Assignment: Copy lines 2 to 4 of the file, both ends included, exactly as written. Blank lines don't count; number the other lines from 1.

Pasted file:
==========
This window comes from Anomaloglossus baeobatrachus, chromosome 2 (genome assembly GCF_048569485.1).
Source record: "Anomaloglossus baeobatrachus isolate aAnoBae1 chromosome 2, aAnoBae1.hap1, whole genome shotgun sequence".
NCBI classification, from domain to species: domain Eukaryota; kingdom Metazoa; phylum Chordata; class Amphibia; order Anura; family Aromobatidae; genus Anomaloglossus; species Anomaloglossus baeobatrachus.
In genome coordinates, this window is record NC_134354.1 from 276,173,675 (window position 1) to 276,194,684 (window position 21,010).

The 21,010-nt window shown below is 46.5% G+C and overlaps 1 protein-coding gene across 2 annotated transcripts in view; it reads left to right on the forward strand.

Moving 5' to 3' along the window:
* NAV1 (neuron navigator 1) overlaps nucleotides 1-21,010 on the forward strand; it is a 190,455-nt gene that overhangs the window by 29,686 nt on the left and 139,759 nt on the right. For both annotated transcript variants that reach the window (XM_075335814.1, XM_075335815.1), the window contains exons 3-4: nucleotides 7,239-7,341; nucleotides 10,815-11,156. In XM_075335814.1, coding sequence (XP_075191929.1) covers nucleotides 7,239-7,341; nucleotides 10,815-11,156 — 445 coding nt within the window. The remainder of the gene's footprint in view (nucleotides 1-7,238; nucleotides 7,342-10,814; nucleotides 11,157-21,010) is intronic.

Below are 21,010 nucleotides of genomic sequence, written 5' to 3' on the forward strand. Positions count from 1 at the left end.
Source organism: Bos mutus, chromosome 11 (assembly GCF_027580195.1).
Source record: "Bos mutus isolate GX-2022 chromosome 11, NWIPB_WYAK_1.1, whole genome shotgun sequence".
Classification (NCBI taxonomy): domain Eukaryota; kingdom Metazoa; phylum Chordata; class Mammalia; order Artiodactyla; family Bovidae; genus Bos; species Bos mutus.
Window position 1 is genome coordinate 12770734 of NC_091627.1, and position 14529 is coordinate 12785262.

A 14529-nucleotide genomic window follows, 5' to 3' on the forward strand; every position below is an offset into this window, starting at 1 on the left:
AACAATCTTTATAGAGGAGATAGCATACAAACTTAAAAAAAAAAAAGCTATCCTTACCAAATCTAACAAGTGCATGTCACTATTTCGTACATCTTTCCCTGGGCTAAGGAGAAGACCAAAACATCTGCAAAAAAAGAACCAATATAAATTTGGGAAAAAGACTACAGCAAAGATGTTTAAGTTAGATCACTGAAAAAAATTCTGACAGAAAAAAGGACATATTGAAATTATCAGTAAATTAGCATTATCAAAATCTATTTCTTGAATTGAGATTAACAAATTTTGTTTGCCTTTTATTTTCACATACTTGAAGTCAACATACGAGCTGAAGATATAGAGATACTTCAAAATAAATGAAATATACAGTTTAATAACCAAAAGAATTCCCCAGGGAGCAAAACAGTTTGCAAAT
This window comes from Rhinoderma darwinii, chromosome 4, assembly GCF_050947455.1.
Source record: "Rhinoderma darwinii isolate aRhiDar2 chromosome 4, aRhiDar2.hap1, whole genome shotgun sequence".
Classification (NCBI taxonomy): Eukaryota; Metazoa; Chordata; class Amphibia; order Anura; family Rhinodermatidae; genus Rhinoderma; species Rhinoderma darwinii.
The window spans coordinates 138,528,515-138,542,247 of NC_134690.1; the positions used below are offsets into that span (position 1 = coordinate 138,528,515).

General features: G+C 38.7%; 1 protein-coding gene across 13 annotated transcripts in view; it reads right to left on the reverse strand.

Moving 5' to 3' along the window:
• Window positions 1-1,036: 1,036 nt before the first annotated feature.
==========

Source record: "Anomaloglossus baeobatrachus isolate aAnoBae1 chromosome 2, aAnoBae1.hap1, whole genome shotgun sequence".
NCBI classification, from domain to species: domain Eukaryota; kingdom Metazoa; phylum Chordata; class Amphibia; order Anura; family Aromobatidae; genus Anomaloglossus; species Anomaloglossus baeobatrachus.
In genome coordinates, this window is record NC_134354.1 from 276,173,675 (window position 1) to 276,194,684 (window position 21,010).